I'd not worked a large piece flat for years. Like, since high school. Back then, I used to do thin layer after layer of subtle washes to bring up colour and add depth. It was time consuming and I became enamoured with chunky impasto-ey paintings when I was at NSCAD,so that technique dropped to the wayside.

This time I had my image mostly drafted with more opaque brushwork but it was lacking what the other pieces were lacking. So, on a whim as I was heading out the door, I laid out some areas of wash (they looked like phthalo blue puddles) and left them to dry.

They worked. So I kept doing it. Then I would partially bury it with thicker brushstrokes and do some more washes. This was quite engaging for me.

Then I got brave and tried that on a blocked piece (knowing full well that this could wreck it permanently). It worked. It worked really well, actually. So I kept going.

Tuesday, January 08, 2013


Acrylic on Canvas
24"x 36"

This painting is from a photo taken at the ruins of Perge, Turkey. This is one of the pieces on display right now at the APL.

Our group was touring around the space when some local people appeared from a tiny, rundown house and set up shop. A man spread out a blanket on the ground and set out trinkets and costume jewelry. This lady was clearly the photo opportunity for us foreigners. She ran out to a large rock, scooped up the lamb and moved into good lighting.

As everyone pulled out their cameras she clearly announced "one lira", the cost to photograph her.

I could've gotten a free shot in I'm sure but the price was right and she was worth it. Trouble was, I had no coins on me. Fortunately my friend stepped in and bankrolled my photo. *I think I paid Lana back.*

The sweater and the backdrop of foliage were the most challenging to paint. I kept fighting my inner detail nerd to keep things loosened up. When I got too tight, I washed over it with a thin layer to tone down the rigid ness. This took a while.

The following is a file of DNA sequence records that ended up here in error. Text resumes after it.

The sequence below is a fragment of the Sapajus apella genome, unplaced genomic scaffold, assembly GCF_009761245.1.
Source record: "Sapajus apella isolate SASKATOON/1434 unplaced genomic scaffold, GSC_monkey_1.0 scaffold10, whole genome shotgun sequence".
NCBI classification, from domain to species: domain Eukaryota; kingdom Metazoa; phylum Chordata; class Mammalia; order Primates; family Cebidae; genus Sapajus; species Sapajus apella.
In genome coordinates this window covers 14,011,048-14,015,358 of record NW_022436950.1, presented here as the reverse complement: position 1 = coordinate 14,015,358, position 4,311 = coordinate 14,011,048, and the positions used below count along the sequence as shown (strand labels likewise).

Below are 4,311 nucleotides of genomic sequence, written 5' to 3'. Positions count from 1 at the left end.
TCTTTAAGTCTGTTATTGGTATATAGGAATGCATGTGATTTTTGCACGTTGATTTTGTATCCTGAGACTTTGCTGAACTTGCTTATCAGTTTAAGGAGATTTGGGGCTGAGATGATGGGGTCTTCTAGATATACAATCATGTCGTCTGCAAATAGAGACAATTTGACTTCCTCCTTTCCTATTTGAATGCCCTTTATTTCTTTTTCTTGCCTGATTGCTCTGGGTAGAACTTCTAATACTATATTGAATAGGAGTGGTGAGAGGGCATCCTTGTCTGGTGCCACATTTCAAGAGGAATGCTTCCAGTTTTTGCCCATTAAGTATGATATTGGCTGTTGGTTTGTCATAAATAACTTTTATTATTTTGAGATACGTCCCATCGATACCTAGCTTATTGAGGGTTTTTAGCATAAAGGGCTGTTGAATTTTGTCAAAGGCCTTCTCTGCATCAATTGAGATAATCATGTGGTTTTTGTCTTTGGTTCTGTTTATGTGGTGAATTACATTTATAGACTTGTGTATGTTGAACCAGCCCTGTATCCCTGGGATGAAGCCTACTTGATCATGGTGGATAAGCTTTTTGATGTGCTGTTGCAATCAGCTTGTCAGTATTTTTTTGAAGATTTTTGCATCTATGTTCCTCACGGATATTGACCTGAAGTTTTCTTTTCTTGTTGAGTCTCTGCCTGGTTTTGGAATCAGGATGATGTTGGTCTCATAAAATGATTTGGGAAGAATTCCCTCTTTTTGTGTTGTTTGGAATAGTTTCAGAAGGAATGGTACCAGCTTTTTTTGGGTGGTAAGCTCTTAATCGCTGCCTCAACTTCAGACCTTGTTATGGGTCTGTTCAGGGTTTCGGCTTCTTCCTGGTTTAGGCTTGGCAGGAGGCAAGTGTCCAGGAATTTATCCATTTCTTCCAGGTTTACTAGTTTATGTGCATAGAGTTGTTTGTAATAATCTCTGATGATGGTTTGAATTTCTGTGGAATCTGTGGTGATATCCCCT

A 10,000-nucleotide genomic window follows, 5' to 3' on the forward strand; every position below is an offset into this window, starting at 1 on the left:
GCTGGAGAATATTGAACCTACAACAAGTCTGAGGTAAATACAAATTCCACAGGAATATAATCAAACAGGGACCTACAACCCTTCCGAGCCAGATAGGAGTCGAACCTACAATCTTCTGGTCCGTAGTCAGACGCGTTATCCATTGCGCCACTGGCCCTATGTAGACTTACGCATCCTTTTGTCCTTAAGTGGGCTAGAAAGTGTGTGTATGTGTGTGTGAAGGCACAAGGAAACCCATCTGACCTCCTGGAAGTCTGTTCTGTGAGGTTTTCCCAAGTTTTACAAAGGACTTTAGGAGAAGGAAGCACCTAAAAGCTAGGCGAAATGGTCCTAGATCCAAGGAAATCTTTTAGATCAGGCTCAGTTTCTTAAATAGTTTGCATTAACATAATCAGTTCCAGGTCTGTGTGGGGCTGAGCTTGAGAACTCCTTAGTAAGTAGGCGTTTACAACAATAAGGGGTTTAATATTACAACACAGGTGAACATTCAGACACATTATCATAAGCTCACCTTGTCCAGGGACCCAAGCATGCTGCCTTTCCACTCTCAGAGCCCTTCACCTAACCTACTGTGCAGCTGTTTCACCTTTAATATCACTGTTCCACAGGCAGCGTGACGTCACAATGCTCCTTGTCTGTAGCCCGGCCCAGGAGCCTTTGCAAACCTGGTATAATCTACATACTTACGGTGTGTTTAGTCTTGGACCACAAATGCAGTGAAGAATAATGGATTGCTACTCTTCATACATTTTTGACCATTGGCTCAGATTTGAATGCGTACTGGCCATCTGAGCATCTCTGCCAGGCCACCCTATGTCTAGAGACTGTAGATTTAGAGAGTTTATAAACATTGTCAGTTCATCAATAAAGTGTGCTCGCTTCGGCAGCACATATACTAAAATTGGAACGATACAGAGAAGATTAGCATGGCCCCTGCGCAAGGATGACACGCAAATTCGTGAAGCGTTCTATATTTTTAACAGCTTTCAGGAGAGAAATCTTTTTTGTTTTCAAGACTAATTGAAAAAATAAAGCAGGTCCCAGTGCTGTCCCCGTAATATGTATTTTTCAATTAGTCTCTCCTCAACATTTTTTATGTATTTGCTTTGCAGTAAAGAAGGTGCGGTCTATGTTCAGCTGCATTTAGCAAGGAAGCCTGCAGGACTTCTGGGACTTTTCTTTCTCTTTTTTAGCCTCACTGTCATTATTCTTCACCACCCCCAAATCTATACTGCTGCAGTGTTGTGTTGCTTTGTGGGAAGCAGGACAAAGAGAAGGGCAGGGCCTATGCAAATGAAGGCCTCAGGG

Her face was a pleasure to paint, I had a great time playing with the shadows and the shine on her skin.

Overall, I hope I stuck a balance between the busy areas and weightier parts. It's been hard not posting this on my blog since I finished it back in the spring!

Sunday, January 06, 2013

Solo Show at the Airdrie Public Library

After two years of this being the undercurrent of all my creative time, I'm happy to say that my show at the APL is finally hung in the walls.

I was quite humbled to see how quickly all the pieces were figured out for the space and how well they fit together in their arrangements. I also was so relieved that I had enough work. The fear was very real.

Overall, there are 26 paintings on display. The overwhelming majority have never been publicly shown. 11 of the pieces are larger than 24" x 24". This is good because when you arrive in a space like that and start unwrapping the little paintings, the urge to run away or cry by the sheer size of the place is very strong.

Special thanks to Veronica Funk who originally booked me in for this show and who was super helpful and patient as I started to obsess on height restrictions and what pieces to bring. She talked me off the ledge a couple of times!

Over the next few weeks I hope to post some of the more significant pieces here with some context. Of course I realized that I didn't take finished photos of all the pieces so I'll need to do that too. I have enough to get started though!

I hope you'll come check it out. The show runs from now until March 4th. 2013. Any inquiries on individual pieces can be emailed to me directly.